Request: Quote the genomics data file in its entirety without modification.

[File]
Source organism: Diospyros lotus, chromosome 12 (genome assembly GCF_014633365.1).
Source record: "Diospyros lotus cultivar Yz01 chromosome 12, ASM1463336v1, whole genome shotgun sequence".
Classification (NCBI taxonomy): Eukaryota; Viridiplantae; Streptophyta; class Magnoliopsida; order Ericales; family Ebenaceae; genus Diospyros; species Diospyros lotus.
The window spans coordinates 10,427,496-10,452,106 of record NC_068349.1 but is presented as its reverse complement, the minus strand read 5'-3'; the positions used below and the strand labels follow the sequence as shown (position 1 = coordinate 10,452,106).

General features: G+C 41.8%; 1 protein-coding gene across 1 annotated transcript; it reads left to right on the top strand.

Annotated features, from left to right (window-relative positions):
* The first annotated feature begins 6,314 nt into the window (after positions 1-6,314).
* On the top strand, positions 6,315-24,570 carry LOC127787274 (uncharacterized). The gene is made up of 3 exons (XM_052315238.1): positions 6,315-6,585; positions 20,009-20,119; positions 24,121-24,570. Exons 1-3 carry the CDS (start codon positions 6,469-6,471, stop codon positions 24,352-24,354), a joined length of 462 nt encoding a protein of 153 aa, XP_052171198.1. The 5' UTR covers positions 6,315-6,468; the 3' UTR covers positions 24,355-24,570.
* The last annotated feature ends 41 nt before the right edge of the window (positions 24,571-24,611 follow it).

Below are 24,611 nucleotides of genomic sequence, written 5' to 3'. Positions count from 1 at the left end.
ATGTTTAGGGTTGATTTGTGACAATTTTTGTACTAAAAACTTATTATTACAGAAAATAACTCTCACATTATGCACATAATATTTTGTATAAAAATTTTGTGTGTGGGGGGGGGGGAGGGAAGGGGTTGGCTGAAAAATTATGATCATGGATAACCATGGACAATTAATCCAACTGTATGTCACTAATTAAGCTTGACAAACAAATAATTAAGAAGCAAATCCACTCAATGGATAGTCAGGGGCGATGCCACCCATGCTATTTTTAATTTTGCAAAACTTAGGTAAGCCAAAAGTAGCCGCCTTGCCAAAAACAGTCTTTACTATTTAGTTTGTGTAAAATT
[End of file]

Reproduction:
Source organism: Diospyros lotus, chromosome 12 (genome assembly GCF_014633365.1).
Source record: "Diospyros lotus cultivar Yz01 chromosome 12, ASM1463336v1, whole genome shotgun sequence".
Classification (NCBI taxonomy): Eukaryota; Viridiplantae; Streptophyta; class Magnoliopsida; order Ericales; family Ebenaceae; genus Diospyros; species Diospyros lotus.
The window spans coordinates 10,427,496-10,452,106 of record NC_068349.1 but is presented as its reverse complement, the minus strand read 5'-3'; the positions used below and the strand labels follow the sequence as shown (position 1 = coordinate 10,452,106).

General features: G+C 41.8%; 1 protein-coding gene across 1 annotated transcript; it reads left to right on the top strand.

Annotated features, from left to right (window-relative positions):
* The first annotated feature begins 6,314 nt into the window (after positions 1-6,314).
* On the top strand, positions 6,315-24,570 carry LOC127787274 (uncharacterized). The gene is made up of 3 exons (XM_052315238.1): positions 6,315-6,585; positions 20,009-20,119; positions 24,121-24,570. Exons 1-3 carry the CDS (start codon positions 6,469-6,471, stop codon positions 24,352-24,354), a joined length of 462 nt encoding a protein of 153 aa, XP_052171198.1. The 5' UTR covers positions 6,315-6,468; the 3' UTR covers positions 24,355-24,570.
* The last annotated feature ends 41 nt before the right edge of the window (positions 24,571-24,611 follow it).

Below are 24,611 nucleotides of genomic sequence, written 5' to 3'. Positions count from 1 at the left end.
ATGTTTAGGGTTGATTTGTGACAATTTTTGTACTAAAAACTTATTATTACAGAAAATAACTCTCACATTATGCACATAATATTTTGTATAAAAATTTTGTGTGTGGGGGGGGGGGAGGGAAGGGGTTGGCTGAAAAATTATGATCATGGATAACCATGGACAATTAATCCAACTGTATGTCACTAATTAAGCTTGACAAACAAATAATTAAGAAGCAAATCCACTCAATGGATAGTCAGGGGCGATGCCACCCATGCTATTTTTAATTTTGCAAAACTTAGGTAAGCCAAAAGTAGCCGCCTTGCCAAAAACAGTCTTTACTATTTAGTTTGTGTAAAATT